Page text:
order to deal effectively with others.”

Aiming BRC café as the focus, the visual search paradigm
permits us to define a target either by its separate features or by their
conjunction on what is happening around the café. Simple features can be
detected in parallel with no attention limits (Treisman & Glade, 1980). For
instance, when there are less of customers in the café, it is easier for the
waiter to call out names and search for a customer because less distraction
come along in their way. However, the search for such features is affected by
differences in the number of distracters in the display (Treisman & Glade,
1980). According to Cherry (2017), attention is limited. It is demonstrated in
terms of capacity and duration. Increasing in display size tend to increase the
search times to look for something by forcing serial eye fixations. Remington
as cited in Posner and Peterson (1989) stipulated that improvement in eye
efficiency at the target locations begins well before the eyes start moving. It
is a guideline for the eye to pay attention at an appropriate area of the
visual field to function completely (Fischer & Breitmeyer; Posner &
Cohen as cited in Posner & Peterson, 1989).


Attention enables us humans to place
information in the working memory storage. According to Ormrod (2008), “if we want to move information from the
sensory register into working memory, it appears that, at least in most cases,
we must pay attention to it” (p. 171). As an example, if we meet someone
and hope to be acquaintances with that person, we need to pay special attention
to his or her name and looks. This information that we gathered from our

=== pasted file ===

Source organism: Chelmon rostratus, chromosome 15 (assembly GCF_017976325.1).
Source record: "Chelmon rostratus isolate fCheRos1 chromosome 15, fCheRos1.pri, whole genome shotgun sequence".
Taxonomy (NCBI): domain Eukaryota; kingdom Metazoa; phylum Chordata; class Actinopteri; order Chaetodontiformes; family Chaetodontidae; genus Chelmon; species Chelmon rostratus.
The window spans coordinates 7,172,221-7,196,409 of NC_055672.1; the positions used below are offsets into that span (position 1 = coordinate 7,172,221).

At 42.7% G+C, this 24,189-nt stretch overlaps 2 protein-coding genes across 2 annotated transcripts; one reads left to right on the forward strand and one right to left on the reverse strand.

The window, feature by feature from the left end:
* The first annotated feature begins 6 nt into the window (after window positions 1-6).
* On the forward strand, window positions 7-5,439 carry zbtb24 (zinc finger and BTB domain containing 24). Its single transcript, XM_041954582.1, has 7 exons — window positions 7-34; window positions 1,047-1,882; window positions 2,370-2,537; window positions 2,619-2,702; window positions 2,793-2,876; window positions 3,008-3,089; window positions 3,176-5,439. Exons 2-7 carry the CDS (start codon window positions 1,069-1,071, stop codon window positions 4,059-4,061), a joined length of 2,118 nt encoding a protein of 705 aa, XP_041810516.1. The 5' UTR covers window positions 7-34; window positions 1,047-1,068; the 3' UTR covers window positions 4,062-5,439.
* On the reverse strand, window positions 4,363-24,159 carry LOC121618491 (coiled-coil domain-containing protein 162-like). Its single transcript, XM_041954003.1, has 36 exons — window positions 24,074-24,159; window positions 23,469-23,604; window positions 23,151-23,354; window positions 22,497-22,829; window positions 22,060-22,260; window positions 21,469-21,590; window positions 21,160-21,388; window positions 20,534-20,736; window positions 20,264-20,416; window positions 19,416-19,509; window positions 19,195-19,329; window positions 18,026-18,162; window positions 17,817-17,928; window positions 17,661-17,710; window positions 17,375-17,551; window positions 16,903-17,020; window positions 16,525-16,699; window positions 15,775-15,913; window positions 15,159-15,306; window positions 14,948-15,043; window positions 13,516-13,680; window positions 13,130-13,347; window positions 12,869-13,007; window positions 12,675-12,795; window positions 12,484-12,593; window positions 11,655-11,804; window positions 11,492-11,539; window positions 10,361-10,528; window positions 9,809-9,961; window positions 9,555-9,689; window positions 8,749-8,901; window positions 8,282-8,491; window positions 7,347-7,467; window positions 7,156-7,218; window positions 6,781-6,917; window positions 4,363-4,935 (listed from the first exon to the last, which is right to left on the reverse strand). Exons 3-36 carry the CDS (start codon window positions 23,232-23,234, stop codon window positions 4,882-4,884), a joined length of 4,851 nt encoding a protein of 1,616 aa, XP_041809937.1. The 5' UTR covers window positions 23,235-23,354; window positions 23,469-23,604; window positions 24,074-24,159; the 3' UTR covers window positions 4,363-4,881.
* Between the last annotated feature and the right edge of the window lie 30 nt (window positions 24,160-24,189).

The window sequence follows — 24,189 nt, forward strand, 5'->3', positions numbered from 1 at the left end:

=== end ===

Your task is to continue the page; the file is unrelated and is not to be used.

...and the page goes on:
sensory memory by paying attention to their features will be stored in the
working memory. In the near future when we cross paths with the said person, we
would be able to recognize them and recall their name. However, in the case at
BRC Café, this such attention is seen when the man selling fried delicacies
such as ‘keropok lekor’ and banana fritters (‘pisang goreng’) takes the order
of a customer. When a customer comes to his stall, they will indicate what they
want and how much of it they want. The seller has to pay attention to what the
customer says by listening attentively and then only is he able to start
packing the requested food into plastic bags. The customer on the other hand
will have to pay attention to the seller by looking at the actions of the
seller while he is packing the food for them so that the seller does not
short-change them by giving them less food than ordered.

Attention also allows us to stay focused.
This is because our attention helps us to carry out tasks effectively. Imagine
if we are unable to pay attention, simple tasks such as writing an essay would
take a very long time to complete. When we are able to carry out tasks
effectively and within a shorter time period, then this shows that our human
potential is improving. An example of how attention helps in us focusing on a
task bring carried out is shown by the cook or chef in BRC Café. The cook is in
the kitchen cooking the food ordered by the customers and he is focused at the
task at hand. If he is not focused, he will most likely burn the food and have
to repeat the whole process of preparing the ingredients and cooking from the
beginning. Thus, taking a longer time and risking the business as customers
will not want to wait any longer than necessary. 

Attention also indirectly improves human
potential because it improves productivity at the workplace and this can be
seen in the case of the workers in BRC Café. For example, the workers in BRC
Café use divided attention. Divided attention is exhibited when an individual’s
attention is split between more than one thing at one time. In simple terms,
divided attention is similar to multitasking. The cashier in BRC Café is able
to take down new orders from customers while finding for the right amount of
change in the cashier. Besides that, the worker in charge of the drinks is also
able to make a drink while listening and remembering the order from a new
customer. This improves productivity in the workplace because if the workers